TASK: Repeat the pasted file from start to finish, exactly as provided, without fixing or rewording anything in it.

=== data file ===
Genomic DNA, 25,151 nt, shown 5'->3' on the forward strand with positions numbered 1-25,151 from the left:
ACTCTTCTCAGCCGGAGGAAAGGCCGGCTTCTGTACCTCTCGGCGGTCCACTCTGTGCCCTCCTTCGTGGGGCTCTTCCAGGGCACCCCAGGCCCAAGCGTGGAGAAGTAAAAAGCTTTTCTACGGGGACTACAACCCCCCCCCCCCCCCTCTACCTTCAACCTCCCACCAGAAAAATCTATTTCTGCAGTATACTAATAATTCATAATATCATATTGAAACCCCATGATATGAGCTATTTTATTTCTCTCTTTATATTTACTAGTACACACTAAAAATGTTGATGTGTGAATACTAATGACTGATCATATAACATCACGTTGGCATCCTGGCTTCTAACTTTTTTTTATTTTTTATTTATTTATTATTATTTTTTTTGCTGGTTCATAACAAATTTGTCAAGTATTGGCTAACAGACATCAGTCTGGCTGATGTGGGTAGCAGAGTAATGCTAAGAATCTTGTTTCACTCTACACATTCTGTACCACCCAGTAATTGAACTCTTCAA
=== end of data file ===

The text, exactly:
Genomic DNA, 25,151 nt, shown 5'->3' on the forward strand with positions numbered 1-25,151 from the left:
ACTCTTCTCAGCCGGAGGAAAGGCCGGCTTCTGTACCTCTCGGCGGTCCACTCTGTGCCCTCCTTCGTGGGGCTCTTCCAGGGCACCCCAGGCCCAAGCGTGGAGAAGTAAAAAGCTTTTCTACGGGGACTACAACCCCCCCCCCCCCCCTCTACCTTCAACCTCCCACCAGAAAAATCTATTTCTGCAGTATACTAATAATTCATAATATCATATTGAAACCCCATGATATGAGCTATTTTATTTCTCTCTTTATATTTACTAGTACACACTAAAAATGTTGATGTGTGAATACTAATGACTGATCATATAACATCACGTTGGCATCCTGGCTTCTAACTTTTTTTTATTTTTTATTTATTTATTATTATTTTTTTTGCTGGTTCATAACAAATTTGTCAAGTATTGGCTAACAGACATCAGTCTGGCTGATGTGGGTAGCAGAGTAATGCTAAGAATCTTGTTTCACTCTACACATTCTGTACCACCCAGTAATTGAACTCTTCAA